Did the title catch your attention?
In recent months, I’ve seen a LOT of indies getting into a rage about what is commonly termed the “preorder incentive” in boxed set circles. This is a “Free Gift with Purchase” situation – if the reader purchases the boxed set for 99c, they then get access to download 10+ EXTRA ebooks completely free. The caveat with FGwP is that the gift cannot run out. It has to be given to everyone who requests it.
I wanted to point out how long-standing the FGwP is, because I’m tired of uninformed hate.
Until about twenty years ago, free gift with purchase was one of the most popular advertising techniques used by major brands. This is an absolute true story: When I bought my first car, I got a blender free for purchasing. That was sometime mid-2008. So even ten years ago, a Chevrolet-owned car lot in the boondocks of Kentucky was giving a free gift with the purchase of a new car.
According to Racked.com, “Banks gave away toasters for new accounts opened, Marlboro promised loyal smokers prizes ranging from ashtrays to dartboards to cowboy hats, and dish soap was packaged with bonus steak knives.” Why Makeup Companies Still Give Gifts With Purchase, 9/22/17
What about cereal boxes? I remember being a child and absolutely begging my mom for Lucky Charms because I just had to have the dinky little toy inside (and let’s be real – Lucky Charms are freaking delicious. I have a box downstairs right now and I don’t have kids.). Cereal companies have been putting a free toy in their boxes for an entire century – and that’s not a typo. WK Kellogg was the entrepreneur who started this trend in 1909. And guess what? You can’t get the toy unless you purchase the cereal. It’s a free gift with purchase. Nowadays, the free gift with purchase in cereal boxes tends to be digital in some form because that’s the direction the world has gone, but the trend is still there.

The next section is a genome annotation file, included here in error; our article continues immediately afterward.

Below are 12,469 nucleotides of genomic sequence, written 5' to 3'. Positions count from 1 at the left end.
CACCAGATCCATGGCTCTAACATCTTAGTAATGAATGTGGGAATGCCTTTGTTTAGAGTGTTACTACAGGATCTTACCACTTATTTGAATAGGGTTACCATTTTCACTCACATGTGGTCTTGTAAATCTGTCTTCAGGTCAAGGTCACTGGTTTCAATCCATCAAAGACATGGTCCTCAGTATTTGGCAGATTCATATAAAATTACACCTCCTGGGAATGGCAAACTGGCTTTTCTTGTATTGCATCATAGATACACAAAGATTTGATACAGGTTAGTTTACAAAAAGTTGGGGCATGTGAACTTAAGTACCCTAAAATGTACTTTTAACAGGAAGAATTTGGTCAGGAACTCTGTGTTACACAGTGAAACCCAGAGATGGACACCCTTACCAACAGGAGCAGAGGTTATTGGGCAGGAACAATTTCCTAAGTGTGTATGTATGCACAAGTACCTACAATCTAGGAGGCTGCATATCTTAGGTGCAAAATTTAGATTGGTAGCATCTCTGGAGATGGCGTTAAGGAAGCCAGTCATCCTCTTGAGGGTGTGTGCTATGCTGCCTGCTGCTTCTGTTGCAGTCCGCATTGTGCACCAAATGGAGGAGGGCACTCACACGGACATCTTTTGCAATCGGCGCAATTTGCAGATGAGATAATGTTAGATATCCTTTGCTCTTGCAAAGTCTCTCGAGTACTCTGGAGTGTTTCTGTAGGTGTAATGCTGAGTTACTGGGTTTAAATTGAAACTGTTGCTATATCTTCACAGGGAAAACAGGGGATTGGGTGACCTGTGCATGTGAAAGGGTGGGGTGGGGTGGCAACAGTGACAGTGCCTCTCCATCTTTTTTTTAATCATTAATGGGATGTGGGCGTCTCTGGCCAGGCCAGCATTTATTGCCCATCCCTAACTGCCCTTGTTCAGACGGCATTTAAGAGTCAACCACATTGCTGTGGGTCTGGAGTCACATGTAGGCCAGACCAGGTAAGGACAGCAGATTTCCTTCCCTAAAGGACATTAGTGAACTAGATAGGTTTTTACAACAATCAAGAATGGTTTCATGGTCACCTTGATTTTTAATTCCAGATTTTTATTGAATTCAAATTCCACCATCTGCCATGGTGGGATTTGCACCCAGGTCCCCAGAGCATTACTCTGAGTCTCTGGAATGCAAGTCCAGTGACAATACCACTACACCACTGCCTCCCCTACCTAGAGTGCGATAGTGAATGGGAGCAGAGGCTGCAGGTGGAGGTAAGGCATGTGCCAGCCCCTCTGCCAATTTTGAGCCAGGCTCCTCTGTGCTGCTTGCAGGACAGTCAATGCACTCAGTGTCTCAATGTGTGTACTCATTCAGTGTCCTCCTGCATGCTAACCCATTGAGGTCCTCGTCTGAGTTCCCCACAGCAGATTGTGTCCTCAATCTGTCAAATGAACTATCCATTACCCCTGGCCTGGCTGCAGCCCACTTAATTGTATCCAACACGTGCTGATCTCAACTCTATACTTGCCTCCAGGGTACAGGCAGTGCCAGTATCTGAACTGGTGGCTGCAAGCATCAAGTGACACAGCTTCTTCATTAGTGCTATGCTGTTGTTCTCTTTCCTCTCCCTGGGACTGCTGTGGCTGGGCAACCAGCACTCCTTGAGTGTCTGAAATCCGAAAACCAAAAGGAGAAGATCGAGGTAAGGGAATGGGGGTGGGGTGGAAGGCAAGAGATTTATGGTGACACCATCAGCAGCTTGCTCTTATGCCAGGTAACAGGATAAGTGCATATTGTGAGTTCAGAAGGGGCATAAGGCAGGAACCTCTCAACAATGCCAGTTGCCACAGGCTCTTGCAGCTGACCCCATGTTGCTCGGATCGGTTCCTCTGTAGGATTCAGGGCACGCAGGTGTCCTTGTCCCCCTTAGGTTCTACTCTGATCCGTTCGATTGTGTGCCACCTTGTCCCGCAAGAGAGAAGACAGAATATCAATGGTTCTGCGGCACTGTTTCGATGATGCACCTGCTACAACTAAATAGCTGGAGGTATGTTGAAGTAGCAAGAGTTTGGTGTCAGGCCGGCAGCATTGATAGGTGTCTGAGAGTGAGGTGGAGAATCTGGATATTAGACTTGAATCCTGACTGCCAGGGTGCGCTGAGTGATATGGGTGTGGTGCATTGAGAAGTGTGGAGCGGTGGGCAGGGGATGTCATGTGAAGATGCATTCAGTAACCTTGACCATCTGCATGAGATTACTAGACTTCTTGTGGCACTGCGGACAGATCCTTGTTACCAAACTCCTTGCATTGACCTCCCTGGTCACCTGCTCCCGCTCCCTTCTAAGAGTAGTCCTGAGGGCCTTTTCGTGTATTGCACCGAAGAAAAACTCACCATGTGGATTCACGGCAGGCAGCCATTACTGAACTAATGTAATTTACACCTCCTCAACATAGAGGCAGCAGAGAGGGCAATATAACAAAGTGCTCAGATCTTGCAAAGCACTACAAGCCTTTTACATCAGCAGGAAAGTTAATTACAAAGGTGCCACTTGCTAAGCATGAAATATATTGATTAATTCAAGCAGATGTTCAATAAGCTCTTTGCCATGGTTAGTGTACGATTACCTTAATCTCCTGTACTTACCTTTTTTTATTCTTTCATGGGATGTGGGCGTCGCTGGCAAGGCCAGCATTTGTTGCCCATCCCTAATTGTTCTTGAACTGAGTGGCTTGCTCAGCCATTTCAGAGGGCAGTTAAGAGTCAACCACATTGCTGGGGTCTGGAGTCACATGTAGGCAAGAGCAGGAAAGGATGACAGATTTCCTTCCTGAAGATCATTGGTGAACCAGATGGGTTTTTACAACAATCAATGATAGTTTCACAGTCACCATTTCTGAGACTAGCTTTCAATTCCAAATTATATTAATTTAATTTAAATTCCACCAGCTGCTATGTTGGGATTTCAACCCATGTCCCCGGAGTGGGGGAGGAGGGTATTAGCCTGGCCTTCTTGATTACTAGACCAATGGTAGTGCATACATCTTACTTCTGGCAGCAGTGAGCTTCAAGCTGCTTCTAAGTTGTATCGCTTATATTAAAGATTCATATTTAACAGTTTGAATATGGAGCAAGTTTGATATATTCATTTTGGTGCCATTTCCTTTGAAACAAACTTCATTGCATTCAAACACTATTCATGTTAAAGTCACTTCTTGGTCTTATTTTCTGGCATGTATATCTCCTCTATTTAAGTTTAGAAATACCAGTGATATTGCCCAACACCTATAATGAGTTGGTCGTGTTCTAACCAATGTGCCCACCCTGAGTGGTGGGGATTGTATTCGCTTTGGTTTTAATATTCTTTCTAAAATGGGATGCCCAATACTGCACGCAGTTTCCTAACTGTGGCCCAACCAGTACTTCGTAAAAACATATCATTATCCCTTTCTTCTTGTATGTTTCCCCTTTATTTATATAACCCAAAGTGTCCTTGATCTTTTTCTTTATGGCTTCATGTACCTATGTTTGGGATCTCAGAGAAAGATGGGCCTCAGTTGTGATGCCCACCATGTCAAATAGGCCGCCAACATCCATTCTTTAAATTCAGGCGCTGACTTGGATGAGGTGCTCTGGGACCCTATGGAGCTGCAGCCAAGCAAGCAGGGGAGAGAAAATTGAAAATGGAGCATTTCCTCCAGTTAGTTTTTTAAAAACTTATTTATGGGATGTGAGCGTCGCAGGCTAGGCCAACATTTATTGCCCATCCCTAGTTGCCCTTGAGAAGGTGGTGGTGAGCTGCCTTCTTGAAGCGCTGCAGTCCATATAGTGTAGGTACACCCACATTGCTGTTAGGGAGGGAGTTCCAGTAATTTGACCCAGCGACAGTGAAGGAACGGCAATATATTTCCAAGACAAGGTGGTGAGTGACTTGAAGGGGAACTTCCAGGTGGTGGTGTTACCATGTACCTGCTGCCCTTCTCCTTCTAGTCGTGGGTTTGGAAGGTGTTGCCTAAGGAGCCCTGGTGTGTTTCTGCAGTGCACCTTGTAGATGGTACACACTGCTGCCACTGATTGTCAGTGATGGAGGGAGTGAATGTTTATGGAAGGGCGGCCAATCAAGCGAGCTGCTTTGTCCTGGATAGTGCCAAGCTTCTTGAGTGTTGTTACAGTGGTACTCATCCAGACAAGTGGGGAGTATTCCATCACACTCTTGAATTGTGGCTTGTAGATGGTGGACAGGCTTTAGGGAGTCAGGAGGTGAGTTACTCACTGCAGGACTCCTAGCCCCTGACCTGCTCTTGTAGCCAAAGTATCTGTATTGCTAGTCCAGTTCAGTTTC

Popular media even brings it up, like little Easter eggs in the middle of movies or television shows – such as this popular quote below from Buffy the Vampire Slayer:
Giles: Like zombies, werewolves, incubi, succubi, everything you've ever dreaded was under your bed, but told yourself couldn't be by the light of day. They're all real! Buffy: What? You, like, sent away for the Time-Life series? Giles: Ah, w-w-w-yes. Buffy: Did you get the free phone? Giles: Um, the calendar.